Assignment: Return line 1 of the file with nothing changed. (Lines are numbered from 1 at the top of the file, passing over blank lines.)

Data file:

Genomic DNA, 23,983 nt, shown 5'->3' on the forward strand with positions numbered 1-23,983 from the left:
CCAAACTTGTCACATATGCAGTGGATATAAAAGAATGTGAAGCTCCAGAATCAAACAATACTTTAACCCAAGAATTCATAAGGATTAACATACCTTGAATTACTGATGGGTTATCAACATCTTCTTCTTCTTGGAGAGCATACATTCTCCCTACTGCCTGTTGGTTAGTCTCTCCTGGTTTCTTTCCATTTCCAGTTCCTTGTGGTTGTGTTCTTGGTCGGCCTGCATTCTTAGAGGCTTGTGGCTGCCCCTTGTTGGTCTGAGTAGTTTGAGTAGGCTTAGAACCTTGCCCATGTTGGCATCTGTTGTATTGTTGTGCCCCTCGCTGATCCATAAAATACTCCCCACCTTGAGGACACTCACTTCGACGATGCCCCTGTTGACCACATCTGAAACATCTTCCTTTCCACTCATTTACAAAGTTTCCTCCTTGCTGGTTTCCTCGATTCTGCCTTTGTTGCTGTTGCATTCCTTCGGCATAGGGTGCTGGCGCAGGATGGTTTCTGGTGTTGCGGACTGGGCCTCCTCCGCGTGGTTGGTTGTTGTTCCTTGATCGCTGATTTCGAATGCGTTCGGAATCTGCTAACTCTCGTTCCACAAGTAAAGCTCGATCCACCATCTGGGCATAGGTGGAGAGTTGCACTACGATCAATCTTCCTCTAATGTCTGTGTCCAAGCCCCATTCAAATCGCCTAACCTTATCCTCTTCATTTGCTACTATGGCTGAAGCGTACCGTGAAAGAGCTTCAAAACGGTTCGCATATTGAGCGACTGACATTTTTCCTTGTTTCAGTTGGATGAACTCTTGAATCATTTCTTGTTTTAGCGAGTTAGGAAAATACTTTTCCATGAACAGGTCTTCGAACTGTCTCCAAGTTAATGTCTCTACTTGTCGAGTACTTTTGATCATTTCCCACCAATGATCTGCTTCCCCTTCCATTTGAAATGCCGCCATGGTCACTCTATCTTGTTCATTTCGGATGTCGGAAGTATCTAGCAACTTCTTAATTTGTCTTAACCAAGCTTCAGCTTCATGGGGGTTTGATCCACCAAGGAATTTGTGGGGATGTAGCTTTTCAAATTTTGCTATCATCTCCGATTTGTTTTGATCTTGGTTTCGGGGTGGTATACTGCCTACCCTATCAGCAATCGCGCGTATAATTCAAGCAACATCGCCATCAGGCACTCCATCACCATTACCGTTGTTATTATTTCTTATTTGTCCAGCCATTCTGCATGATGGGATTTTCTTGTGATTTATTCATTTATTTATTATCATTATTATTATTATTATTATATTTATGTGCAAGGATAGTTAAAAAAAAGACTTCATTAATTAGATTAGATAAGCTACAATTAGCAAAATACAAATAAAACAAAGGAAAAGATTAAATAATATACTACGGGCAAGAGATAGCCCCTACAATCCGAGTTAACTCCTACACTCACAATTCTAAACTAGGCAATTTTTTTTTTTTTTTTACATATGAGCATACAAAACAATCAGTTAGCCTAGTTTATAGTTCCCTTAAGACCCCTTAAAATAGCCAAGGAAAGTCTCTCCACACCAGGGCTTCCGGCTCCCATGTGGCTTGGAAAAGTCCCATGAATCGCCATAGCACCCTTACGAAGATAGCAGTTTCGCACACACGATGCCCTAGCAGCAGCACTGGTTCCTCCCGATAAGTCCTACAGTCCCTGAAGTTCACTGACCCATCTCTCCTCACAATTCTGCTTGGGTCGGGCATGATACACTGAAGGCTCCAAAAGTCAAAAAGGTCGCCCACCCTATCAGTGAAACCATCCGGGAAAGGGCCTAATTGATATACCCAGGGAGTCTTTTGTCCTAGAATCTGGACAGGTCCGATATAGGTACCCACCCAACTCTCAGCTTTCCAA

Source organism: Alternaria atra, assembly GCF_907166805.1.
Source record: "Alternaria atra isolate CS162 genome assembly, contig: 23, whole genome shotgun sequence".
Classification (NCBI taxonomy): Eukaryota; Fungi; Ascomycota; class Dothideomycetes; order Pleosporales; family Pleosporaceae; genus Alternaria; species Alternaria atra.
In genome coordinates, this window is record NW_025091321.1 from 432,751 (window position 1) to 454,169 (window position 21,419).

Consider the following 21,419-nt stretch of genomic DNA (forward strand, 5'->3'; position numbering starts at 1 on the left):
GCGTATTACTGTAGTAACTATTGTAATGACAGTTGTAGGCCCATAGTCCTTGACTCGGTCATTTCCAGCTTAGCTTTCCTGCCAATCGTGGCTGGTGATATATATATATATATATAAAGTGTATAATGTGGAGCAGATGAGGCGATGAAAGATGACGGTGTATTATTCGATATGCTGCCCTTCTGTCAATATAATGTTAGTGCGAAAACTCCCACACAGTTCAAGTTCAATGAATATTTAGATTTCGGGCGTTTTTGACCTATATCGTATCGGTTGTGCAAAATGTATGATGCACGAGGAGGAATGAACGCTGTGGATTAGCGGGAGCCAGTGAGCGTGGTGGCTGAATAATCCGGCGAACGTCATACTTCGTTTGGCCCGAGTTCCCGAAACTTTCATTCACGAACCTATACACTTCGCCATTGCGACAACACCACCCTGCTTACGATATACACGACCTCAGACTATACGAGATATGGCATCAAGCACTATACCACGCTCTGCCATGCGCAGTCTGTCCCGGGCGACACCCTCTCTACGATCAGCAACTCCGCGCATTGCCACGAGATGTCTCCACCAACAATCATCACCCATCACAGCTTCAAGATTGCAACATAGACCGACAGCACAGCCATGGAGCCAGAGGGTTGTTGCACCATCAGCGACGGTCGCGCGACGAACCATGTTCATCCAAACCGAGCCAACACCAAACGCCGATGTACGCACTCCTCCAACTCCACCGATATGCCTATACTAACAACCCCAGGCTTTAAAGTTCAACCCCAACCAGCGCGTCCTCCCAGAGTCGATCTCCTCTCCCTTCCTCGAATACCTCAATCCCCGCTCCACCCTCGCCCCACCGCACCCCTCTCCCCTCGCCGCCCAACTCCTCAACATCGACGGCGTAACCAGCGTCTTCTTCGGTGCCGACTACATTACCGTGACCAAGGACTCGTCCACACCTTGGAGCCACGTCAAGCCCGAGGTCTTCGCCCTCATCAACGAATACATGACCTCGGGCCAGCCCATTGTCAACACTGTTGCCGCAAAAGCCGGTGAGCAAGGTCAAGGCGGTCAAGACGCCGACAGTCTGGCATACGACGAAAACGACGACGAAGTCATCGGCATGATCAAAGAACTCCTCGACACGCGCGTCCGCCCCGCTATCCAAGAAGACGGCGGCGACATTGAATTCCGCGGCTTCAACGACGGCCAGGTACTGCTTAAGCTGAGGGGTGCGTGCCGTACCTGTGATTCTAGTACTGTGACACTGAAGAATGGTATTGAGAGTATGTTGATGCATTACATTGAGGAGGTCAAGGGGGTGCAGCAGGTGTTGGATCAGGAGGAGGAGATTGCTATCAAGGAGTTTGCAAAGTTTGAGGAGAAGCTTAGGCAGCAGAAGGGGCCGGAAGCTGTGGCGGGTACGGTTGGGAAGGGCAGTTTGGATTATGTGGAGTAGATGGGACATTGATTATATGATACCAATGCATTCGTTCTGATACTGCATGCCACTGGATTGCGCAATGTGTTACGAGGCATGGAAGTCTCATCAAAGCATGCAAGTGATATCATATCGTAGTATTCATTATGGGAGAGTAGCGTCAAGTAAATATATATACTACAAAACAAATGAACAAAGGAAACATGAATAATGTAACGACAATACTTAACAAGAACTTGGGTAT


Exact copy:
Genomic DNA, 23,983 nt, shown 5'->3' on the forward strand with positions numbered 1-23,983 from the left: